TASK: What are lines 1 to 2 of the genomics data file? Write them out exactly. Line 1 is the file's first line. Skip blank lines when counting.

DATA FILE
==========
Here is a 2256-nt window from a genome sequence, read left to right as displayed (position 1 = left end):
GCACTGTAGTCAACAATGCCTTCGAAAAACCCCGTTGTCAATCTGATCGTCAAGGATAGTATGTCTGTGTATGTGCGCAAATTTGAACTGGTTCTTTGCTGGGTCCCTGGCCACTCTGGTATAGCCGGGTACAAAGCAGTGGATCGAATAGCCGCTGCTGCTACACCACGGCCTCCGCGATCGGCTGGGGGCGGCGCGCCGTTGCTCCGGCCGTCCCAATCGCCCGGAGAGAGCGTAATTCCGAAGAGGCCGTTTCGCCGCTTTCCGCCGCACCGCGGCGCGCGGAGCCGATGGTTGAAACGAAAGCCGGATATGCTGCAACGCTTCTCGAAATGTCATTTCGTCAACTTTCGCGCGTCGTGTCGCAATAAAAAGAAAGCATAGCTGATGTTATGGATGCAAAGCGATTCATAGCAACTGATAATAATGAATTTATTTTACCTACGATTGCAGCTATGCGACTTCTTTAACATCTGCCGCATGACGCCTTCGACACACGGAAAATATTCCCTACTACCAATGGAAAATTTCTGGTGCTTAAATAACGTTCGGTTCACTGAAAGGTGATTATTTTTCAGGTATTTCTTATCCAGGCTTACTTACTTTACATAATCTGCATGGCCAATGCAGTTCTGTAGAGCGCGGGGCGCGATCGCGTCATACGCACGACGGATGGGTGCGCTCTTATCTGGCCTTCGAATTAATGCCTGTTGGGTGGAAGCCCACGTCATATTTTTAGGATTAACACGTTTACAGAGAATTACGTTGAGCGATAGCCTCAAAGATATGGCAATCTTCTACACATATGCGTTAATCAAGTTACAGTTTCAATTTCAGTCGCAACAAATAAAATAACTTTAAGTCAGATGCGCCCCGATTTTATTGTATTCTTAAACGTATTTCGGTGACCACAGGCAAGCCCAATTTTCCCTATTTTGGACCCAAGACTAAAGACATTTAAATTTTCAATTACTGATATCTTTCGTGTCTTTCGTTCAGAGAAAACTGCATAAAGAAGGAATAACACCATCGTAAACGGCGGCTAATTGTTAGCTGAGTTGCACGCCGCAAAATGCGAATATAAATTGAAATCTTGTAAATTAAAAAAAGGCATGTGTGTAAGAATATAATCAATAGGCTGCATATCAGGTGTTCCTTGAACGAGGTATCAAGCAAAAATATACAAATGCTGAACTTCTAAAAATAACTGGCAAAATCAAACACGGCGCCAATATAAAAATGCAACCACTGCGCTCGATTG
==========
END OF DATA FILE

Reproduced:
Here is a 2256-nt window from a genome sequence, read left to right as displayed (position 1 = left end):
GCACTGTAGTCAACAATGCCTTCGAAAAACCCCGTTGTCAATCTGATCGTCAAGGATAGTATGTCTGTGTATGTGCGCAAATTTGAACTGGTTCTTTGCTGGGTCCCTGGCCACTCTGGTATAGCCGGGTACAAAGCAGTGGATCGAATAGCCGCTGCTGCTACACCACGGCCTCCGCGATCGGCTGGGGGCGGCGCGCCGTTGCTCCGGCCGTCCCAATCGCCCGGAGAGAGCGTAATTCCGAAGAGGCCGTTTCGCCGCTTTCCGCCGCACCGCGGCGCGCGGAGCCGATGGTTGAAACGAAAGCCGGATATGCTGCAACGCTTCTCGAAATGTCATTTCGTCAACTTTCGCGCGTCGTGTCGCAATAAAAAGAAAGCATAGCTGATGTTATGGATGCAAAGCGATTCATAGCAACTGATAATAATGAATTTATTTTACCTACGATTGCAGCTATGCGACTTCTTTAACATCTGCCGCATGACGCCTTCGACACACGGAAAATATTCCCTACTACCAATGGAAAATTTCTGGTGCTTAAATAACGTTCGGTTCACTGAAAGGTGATTATTTTTCAGGTATTTCTTATCCAGGCTTACTTACTTTACATAATCTGCATGGCCAATGCAGTTCTGTAGAGCGCGGGGCGCGATCGCGTCATACGCACGACGGATGGGTGCGCTCTTATCTGGCCTTCGAATTAATGCCTGTTGGGTGGAAGCCCACGTCATATTTTTAGGATTAACACGTTTACAGAGAATTACGTTGAGCGATAGCCTCAAAGATATGGCAATCTTCTACACATATGCGTTAATCAAGTTACAGTTTCAATTTCAGTCGCAACAAATAAAATAACTTTAAGTCAGATGCGCCCCGATTTTATTGTATTCTTAAACGTATTTCGGTGACCACAGGCAAGCCCAATTTTCCCTATTTTGGACCCAAGACTAAAGACATTTAAATTTTCAATTACTGATATCTTTCGTGTCTTTCGTTCAGAGAAAACTGCATAAAGAAGGAATAACACCATCGTAAACGGCGGCTAATTGTTAGCTGAGTTGCACGCCGCAAAATGCGAATATAAATTGAAATCTTGTAAATTAAAAAAAGGCATGTGTGTAAGAATATAATCAATAGGCTGCATATCAGGTGTTCCTTGAACGAGGTATCAAGCAAAAATATACAAATGCTGAACTTCTAAAAATAACTGGCAAAATCAAACACGGCGCCAATATAAAAATGCAACCACTGCGCTCGATTG